Rains in SW China: Sichuan issues first orange alert in 7 years, at least 100,000 affected
Updated 23:29, 13-Aug-2020
Ma Ke

At least 96 vehicles and nearly 500 firefighters are working at different locations across the city of Guanghan, southwest China's Sichuan Province. As of Wednesday morning, they had rescued at least 30 people, including an old lady stranded on a tree after her house was flooded.

At one of the most populated residential areas in Guanghan, residents of at least two compounds were blocked without electricity or clean water supply, with rescue work underway since Tuesday.

Firefighters have been using lifeboats, canoes, and even bulldozers to evacuate those stranded. A few patients in need of medical assistance were shifted to a nearby hospital, while others were sent to a relocation center or to their relatives' houses.

Deyang Fire Department sends in lifeboats and personnel. /CGTN

Deyang Fire Department sends in lifeboats and personnel. /CGTN

Over 100,000 people in Sichuan have been affected by the latest round of rainfall after meteorological authorities on Tuesday issued the province's first orange alert for a rainstorm in seven years.

As of Wednesday, continuous downpours had left at least six dead and five missings in the city of Ya'an. One tourist was killed in a travel coach accident near the Jiuzhaigou Nature Reserve.

As many as 49 provincial-level rescue teams had been dispatched to counties and villages for rescue and evacuation work.

Guanghan is one of the most severely affected cities in the province. The city issued the highest-level red alert for a rainstorm for the fourth time in less than 24 hours.

Residents of Guanghan City, southwest China's Sichuan Province are being evacuated. /CGTN

Residents of Guanghan City, southwest China's Sichuan Province are being evacuated. /CGTN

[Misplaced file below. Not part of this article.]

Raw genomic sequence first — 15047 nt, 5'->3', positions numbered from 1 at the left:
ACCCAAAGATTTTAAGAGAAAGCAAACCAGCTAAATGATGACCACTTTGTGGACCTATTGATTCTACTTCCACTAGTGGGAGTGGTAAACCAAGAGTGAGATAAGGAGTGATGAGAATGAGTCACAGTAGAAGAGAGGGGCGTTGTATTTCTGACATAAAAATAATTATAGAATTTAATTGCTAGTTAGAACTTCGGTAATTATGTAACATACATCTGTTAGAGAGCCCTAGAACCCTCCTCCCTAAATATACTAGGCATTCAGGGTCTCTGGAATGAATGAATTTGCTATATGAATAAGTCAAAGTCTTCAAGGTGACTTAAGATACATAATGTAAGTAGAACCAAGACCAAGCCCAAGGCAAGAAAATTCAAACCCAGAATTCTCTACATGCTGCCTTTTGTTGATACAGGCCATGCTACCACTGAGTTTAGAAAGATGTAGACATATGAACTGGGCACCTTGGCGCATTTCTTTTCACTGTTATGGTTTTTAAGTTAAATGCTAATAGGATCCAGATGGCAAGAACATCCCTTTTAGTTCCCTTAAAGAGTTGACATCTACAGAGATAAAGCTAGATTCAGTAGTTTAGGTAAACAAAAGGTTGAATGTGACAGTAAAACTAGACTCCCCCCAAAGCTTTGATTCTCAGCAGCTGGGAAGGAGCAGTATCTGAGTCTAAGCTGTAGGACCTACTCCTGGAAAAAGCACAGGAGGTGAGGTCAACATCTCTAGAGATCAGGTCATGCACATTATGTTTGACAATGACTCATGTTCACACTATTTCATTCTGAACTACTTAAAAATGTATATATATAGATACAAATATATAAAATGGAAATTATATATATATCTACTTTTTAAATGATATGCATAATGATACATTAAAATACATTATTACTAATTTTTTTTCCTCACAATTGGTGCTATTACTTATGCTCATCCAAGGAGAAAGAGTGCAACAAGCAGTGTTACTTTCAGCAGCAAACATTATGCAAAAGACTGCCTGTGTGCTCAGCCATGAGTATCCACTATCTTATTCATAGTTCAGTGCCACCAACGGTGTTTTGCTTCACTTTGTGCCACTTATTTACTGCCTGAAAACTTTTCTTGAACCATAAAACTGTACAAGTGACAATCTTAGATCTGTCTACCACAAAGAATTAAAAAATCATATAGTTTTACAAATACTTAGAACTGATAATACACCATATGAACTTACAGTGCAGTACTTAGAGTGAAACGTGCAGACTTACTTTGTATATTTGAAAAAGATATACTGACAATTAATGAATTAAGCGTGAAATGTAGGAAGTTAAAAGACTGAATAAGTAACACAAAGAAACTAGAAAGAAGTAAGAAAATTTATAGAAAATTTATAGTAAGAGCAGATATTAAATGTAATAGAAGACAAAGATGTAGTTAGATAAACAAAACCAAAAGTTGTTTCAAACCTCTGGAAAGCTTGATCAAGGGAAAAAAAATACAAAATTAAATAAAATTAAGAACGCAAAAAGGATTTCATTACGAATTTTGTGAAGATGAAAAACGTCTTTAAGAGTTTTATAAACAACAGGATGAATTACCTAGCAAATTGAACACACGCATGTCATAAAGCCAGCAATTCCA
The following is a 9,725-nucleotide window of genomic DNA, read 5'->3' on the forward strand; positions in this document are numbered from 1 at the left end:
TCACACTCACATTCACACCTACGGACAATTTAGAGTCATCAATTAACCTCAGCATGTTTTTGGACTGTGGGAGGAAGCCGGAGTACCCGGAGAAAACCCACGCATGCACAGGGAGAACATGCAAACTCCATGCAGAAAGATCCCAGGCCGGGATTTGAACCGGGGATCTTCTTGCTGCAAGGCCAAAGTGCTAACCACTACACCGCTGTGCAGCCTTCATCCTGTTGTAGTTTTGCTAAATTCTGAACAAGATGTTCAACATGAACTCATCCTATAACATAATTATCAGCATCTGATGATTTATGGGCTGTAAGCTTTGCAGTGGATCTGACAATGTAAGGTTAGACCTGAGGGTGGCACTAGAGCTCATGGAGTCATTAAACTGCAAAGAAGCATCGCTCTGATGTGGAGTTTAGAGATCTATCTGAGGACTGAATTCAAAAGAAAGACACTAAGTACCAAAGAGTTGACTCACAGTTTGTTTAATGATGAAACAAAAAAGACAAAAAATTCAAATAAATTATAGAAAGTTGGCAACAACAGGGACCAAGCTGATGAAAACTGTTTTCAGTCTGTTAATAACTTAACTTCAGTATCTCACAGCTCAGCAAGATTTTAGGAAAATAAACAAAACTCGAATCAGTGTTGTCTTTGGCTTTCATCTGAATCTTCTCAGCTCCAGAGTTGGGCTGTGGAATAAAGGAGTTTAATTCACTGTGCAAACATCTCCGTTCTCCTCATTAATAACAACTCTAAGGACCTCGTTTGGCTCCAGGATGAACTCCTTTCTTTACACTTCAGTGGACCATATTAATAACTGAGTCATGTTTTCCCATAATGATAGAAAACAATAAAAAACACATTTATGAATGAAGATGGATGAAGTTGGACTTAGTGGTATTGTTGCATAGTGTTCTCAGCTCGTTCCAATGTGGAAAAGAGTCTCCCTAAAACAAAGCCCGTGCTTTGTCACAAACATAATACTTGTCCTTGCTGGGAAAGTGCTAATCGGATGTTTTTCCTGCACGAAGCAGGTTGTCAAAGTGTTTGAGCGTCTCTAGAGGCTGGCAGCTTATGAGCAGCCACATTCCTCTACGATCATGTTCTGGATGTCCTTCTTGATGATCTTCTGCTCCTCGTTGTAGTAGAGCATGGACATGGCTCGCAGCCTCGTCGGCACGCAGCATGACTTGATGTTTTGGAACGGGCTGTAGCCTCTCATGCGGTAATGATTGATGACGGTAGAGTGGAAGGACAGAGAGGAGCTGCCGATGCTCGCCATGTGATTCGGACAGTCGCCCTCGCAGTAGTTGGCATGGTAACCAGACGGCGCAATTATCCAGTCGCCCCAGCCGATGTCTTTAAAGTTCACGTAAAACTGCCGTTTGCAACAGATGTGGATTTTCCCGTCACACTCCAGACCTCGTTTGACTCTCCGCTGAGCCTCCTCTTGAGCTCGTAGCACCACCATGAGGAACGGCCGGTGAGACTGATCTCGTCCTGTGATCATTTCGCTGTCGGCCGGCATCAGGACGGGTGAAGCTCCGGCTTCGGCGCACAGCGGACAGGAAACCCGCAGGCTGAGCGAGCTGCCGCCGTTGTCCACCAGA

Sichuan's traffic and tourism authorities have warned tourists of the situation because now is the summer peak season for tourism, and Sichuan has some of the top tourist destinations in the country.

Famous tourist attractions like the Leshan Giant Buddha have temporarily shut down their water-related projects.

China's meteorological authorities have warned against more rains, lightning, and secondary disasters in the coming week. A rainstorm belt of over 3,000 kilometers has formed its trajectory across China, stretching from southwest to northeast.

Over 63.4 million people in China have been afflicted in this year's flood season so far, with 219 dead or unaccounted for, China's Ministry of Emergency Management said Thursday, counting a national economic loss of 178.9 billion yuan, or 25.8 billion U.S. dollars.

Professional scuba diving rescuers preparing to go in. /CGTN

Professional scuba diving rescuers preparing to go in. /CGTN

Zhou Xuewen, Vice-Minister Of Emergency Management, said in a press briefing that it's been a particularly harsh flood season.

He said the numbers of deaths and collapsed buildings were lower than in previous years.

"One of the things that's proven effective in reducing casualties in such natural disasters is early alarms and prompt relocations," Zhou said. The country has moved over four million people in emergency relocation this year so far.

"We have devised rescue plans with one principle in mind: to keep people safe," Zhou said at the press briefing.

Officials also say China should still brace for possible natural disasters, including heavy rains and typhoons in the next two months.

"We are still in the flood season, and relevant departments from both the southern and northern parts of China are readying for possible floods," Zhou said.

He said some parts of the country, including northeast China which is currently witnessing aridness, should prepare for droughts.

(Sun Ye also contributed to the story)